I’ve been wrong about so many things. I think he comes out of the Mueller investigation okay. Maybe it’ll be people in the periphery that are getting hit or …

Even his family?

I don’t know. I don’t know. I’m not close enough to it but I think he comes out okay. The guy’s never used email, rarely uses his cellphone. I didn’t see any collusion.

I don’t think Russia is the issue, it’s money laundering.

Okay, maybe that is. Again, I wasn’t there so I’m don’t know.

I’m not sure you can be in real estate in New York and be in debt without some …

I don’t know. You’d have to look into that and maybe they have something.

I’m not a prosecutor, I don’t have subpoena power.

Maybe they have something, maybe they don’t. I don’t know. My prediction is, though, he’s the sitting president, it would be hard to take him out. That’s my prediction.

Okay, last question, your book. So your book … We’ll start where we began. It’s about a blue-collar president … You’re talking about one of the richest kids …

It’s a working title. You know, Donald Trump Jr called his father the blue-collar billionaire.

Yeah. So the rich kid said the rich kid was a blue-collar billionaire.

Yeah, but he was, though, that’s the irony of that soup. Because he saw something that the other global elites didn’t see.

The billionaire who likes the blue-collar people.

Kara, they didn’t see it. His secretary. Let me tell you something, okay.

Who is more blue collar if you think about it? Comes from a much more modest background.

They may not like me for saying this, okay. I’m okay with it now. I’m comfortable in my own skin. There were 18 or 20 candidates on the field in 2016, there were only two candidates that saw the economic desperation and duress. Bernard Sanders, Donald J. Trump, the other guys didn’t see it. I’m just telling you. Oh, and by the way, I got my hand raised here. You’re looking at a guy that didn’t see it because I spent 30 years of my life going up the economic spire of opportunity, and class transcendence, and I wanted to be rich. I wanted to go to the World Economic Forum. I wanted to talk to cool people like you. I wanted to be on television. I wanted to have financial independence and take care of my family. And so I was very driven and I started to push myself into the world of collective biases of the elites and I didn’t see it.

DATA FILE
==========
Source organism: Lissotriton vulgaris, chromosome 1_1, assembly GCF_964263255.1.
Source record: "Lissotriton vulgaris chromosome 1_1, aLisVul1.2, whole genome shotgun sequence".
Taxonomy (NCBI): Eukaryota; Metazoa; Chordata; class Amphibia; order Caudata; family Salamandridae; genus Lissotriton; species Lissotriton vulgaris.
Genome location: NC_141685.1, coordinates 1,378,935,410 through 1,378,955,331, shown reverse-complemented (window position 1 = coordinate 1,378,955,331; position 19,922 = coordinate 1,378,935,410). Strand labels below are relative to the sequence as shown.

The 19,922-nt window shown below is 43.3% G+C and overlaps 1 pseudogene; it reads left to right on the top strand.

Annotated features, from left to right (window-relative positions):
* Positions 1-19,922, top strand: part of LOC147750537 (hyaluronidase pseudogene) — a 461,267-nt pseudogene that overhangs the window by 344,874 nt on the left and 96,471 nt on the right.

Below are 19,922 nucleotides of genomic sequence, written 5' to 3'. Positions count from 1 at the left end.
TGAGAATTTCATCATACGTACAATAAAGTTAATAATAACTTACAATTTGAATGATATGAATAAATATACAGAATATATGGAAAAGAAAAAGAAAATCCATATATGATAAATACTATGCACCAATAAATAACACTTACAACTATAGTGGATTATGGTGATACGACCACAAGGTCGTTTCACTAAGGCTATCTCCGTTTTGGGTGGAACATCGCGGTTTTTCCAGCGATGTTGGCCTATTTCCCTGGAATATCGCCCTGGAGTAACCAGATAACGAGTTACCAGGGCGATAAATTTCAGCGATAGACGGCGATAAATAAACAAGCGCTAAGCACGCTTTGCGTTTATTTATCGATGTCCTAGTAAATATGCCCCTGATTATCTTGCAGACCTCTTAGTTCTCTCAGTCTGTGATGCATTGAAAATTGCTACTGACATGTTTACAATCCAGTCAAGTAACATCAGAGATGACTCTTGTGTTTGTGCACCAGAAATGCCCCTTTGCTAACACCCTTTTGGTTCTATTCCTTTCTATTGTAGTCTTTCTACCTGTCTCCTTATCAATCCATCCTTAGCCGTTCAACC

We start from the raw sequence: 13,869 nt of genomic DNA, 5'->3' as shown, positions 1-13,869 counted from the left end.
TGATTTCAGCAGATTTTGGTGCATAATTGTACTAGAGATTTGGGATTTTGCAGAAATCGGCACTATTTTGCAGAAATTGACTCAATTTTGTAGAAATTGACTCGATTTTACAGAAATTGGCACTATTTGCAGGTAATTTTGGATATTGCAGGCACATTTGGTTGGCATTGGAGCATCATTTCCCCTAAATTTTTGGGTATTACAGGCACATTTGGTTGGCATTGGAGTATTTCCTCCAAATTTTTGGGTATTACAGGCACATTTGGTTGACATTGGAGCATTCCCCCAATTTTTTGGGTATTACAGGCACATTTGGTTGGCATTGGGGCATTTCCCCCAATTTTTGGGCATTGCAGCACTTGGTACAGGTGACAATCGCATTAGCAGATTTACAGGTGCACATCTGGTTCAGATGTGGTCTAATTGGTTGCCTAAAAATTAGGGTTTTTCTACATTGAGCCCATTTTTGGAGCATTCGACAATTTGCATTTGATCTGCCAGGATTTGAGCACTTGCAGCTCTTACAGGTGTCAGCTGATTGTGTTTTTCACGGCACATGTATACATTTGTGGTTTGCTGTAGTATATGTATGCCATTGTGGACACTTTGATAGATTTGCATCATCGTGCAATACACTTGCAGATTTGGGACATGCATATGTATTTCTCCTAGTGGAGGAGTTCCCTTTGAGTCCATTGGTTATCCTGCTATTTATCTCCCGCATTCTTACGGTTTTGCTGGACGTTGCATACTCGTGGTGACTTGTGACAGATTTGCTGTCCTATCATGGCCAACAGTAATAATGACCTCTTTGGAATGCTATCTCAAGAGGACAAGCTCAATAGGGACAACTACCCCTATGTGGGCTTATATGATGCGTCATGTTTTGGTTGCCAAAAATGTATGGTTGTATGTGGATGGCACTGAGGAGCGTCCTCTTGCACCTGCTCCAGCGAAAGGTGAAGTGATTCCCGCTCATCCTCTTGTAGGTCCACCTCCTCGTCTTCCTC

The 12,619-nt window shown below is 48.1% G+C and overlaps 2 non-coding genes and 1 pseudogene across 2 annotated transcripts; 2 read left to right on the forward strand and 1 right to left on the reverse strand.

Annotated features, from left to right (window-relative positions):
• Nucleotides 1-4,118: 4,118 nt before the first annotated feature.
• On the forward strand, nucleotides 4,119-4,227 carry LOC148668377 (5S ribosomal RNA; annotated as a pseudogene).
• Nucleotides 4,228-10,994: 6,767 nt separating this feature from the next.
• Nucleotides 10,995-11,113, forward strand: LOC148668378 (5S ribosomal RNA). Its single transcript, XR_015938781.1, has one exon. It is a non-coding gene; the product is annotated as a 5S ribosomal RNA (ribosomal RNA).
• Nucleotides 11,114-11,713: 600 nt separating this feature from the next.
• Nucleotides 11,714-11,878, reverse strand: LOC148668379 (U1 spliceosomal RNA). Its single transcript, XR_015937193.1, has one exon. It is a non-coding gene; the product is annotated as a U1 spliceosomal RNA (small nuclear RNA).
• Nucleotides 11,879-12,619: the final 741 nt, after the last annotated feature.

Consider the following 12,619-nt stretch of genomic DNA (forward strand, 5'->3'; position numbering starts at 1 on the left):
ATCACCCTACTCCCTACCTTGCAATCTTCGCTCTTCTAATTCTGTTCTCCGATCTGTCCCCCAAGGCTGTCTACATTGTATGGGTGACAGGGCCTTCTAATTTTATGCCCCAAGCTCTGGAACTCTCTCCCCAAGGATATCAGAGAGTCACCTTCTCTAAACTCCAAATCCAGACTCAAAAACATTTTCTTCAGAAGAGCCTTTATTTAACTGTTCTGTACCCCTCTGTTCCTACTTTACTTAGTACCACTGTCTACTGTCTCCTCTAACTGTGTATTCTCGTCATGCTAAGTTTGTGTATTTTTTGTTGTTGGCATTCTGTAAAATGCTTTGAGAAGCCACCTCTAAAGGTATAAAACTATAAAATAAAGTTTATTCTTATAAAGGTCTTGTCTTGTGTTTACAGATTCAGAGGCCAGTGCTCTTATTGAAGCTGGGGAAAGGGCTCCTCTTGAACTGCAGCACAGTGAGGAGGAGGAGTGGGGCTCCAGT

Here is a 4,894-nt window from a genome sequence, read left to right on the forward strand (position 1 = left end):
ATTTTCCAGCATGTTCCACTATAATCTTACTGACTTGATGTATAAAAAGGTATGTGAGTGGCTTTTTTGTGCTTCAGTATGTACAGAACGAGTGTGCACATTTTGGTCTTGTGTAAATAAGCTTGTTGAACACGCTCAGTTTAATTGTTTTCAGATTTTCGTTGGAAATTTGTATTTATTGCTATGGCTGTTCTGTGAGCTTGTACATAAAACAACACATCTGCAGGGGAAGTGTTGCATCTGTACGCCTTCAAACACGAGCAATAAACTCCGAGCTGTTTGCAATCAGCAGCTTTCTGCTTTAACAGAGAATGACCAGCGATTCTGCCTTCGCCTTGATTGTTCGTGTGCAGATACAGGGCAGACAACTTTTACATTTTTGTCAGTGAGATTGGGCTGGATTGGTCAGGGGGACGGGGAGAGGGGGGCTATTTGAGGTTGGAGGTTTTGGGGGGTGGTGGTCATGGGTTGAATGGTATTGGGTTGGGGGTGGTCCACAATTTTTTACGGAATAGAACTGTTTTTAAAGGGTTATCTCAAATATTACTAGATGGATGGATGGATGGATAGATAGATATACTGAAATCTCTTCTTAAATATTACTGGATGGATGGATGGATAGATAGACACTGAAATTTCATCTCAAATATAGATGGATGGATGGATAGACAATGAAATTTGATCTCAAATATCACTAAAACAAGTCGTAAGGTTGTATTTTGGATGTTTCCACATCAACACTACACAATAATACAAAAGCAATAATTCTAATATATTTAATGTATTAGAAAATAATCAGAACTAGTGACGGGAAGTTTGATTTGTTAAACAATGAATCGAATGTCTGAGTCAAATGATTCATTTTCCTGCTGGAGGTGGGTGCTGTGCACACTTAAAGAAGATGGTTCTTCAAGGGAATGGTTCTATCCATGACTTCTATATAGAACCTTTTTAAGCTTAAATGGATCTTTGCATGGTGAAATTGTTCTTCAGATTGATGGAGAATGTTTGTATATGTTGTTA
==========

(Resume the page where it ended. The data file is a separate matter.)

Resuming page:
It wasn’t until I started campaigning with the president and then the candidate I said, “Oh my God, oh my God. He’s talking to the people that I grew up with.” These are the people I grew up with and my parents are insulated from these people because I’m paying for everything and making sure they’re okay. But the people I grew up with are having a rough time right now. And he sees it, he’s a billionaire living in a tower near the Tiffany store, he sees it and I’m a dummkopf. I did not see it. Why didn’t I see it? Because I’m tunneling myself in.

Let me finish by asking you …

So to me the blue-collar president means that he recognizes the economic duress and he’s trying to implement policies to help them. And thus far, 13, 14 months into it, the economic data suggest that there are elements of what he’s doing that are actually working.